# mkpipeline :: Task for checking and processing EVLA continuum data. mode = 'initproc' # Processing mode (initproc, reproc) sdmname = '' # Name of input SDM directory for processing rootname = '' # Root name for output files band = '' # Band name (L, S, C, X, Ku, K, Ka, Q) dummy = False # Are the first two scans within this band dummies, to be ignored? checkzeros = True # Check data for presence of zeros? timeave = True # Average data in time? flaglist = '' # List of flagging commands (flagcmd formatted) doplot = True # Plot raw data and calibration products? calimage = True # Image the calibration sources? email = '' # Email address to send notification when pipeline has completed webdir = '' # Web space to which output HTML pages and plots will be copied http = '' # Root http address where plots will appear async = False # If true the taskname must be started using mkpipeline(...)
The help file provides a summary of what it does. In this case, having a nice framework for the documentation (which is provided, since it's a task) is very useful.
Among other things, this task can provide good examples of the following:
- Importing other tasks
- Importing and using useful Python modules, such as numpy
- A more complex example of the XML file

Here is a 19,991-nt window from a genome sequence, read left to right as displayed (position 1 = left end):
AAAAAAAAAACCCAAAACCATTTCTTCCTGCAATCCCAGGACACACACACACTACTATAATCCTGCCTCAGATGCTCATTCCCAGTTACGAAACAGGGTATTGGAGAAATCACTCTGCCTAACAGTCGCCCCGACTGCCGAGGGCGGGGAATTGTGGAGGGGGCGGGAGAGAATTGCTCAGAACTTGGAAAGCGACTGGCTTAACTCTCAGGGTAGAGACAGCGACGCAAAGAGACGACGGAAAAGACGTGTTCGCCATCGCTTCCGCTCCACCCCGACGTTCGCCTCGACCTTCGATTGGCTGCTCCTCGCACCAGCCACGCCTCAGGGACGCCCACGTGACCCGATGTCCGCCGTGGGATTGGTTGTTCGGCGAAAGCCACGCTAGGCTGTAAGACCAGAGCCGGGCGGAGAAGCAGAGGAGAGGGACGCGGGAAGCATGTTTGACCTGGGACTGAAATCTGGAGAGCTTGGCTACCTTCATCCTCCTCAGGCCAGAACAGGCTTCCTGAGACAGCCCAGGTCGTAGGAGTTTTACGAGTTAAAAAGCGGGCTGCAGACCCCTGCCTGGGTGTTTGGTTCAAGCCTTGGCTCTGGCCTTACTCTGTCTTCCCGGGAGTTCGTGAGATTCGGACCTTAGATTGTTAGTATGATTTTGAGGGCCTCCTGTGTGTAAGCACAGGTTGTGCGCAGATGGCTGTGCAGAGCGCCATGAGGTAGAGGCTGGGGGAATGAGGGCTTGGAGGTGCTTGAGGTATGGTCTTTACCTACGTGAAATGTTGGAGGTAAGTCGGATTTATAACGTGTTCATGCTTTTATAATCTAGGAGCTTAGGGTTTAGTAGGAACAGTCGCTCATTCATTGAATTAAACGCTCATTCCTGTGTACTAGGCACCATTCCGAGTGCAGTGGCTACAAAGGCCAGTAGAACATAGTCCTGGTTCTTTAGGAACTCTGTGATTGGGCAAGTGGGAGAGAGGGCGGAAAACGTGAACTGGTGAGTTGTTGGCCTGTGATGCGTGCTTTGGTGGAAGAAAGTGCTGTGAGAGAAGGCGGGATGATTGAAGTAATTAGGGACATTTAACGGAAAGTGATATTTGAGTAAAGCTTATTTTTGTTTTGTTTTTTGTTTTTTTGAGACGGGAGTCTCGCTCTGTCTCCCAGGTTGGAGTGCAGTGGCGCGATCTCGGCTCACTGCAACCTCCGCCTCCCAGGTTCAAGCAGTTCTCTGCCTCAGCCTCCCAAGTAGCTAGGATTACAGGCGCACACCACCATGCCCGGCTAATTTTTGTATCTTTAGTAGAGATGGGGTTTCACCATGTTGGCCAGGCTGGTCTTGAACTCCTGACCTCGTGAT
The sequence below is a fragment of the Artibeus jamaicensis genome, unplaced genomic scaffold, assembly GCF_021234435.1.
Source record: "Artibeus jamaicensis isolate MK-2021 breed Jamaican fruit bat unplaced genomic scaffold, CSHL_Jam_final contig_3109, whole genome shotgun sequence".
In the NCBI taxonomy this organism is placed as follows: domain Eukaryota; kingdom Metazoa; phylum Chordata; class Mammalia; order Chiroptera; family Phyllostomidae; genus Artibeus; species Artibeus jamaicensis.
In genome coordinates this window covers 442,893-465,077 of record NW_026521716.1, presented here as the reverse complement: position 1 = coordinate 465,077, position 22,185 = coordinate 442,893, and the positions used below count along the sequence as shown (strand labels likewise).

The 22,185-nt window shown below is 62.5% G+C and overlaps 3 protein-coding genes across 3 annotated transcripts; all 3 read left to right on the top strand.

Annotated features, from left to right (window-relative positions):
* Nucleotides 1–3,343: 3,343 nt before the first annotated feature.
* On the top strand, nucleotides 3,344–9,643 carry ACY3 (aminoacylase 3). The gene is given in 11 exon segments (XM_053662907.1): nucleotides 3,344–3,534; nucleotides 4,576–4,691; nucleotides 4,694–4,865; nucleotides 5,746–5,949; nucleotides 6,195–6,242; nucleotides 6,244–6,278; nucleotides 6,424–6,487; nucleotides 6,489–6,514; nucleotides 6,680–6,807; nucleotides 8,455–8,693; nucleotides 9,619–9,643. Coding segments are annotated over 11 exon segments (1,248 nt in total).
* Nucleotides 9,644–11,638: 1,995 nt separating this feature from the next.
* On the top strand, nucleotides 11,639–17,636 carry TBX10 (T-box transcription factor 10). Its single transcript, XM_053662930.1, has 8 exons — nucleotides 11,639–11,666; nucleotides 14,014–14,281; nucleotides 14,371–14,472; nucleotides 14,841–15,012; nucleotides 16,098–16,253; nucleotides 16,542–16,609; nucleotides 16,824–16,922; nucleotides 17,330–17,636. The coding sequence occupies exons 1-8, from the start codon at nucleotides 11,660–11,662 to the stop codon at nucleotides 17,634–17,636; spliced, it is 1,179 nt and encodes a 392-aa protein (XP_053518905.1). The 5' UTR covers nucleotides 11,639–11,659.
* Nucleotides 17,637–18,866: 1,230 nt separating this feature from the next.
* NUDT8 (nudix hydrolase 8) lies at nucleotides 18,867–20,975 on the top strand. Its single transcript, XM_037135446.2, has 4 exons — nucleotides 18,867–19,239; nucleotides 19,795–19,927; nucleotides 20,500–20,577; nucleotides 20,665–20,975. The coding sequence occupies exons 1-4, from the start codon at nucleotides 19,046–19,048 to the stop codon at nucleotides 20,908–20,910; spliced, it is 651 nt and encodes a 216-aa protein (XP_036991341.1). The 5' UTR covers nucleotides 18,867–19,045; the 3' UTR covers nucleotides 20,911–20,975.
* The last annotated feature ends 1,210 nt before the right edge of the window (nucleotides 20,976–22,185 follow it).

- Extensive use of the CASA log; redirecting and labeling its output
- Defining and calling member functions
- Writing web pages and sending email from within a task
- Querying CASA tables for needed information
- Determining image parameters in an automated fashion
- Automated plot generation
Note that this is not an official EVLA pipeline. However, it may be useful in quick processing for first results, and also as an example for developing your own pipeline processing tasks.
You can find the Python task file here: File:Task mkpipeline.py, and the XML parameter file here: File:Mkpipeline.xml. Again, be sure to change the first letters to lowercase before running buildmytasks; they were set to uppercase by the wiki page uploader.
Exploring the built-in CASA tasks
One great way to learn to tricks (and understand CASA more completely) is to look at the tasks within CASA. Finding the directories where the XML and Python code live can be a little tricky, since it varies for different operating systems. Try going to the directory where the CASA installation lives:
# In CASA os.environ.get('CASAPATH').split()
Then, in a terminal in this directory, type:
find . -name task_clean.py find . -name clean.xml
This should point you to the directories where the relevant files live for all CASA tasks. Have fun exploring!
Automatically loading tasks on startup
So now you've written a task, and want to always have it available to you when you start CASA. There's a file that CASA will source every time on startup, which resides in your home directory in the hidden subdirectory .casa. Go to this directory, and create a file called init.py. In this file, put the line:
(In other words, the same command you used to load the task(s) into CASA before.) Note that this can sometimes cause problems, in case you update your version of CASA and it's incompatible with some tasks you have. However, it's easy enough to comment out this line before starting CASA, if you desire.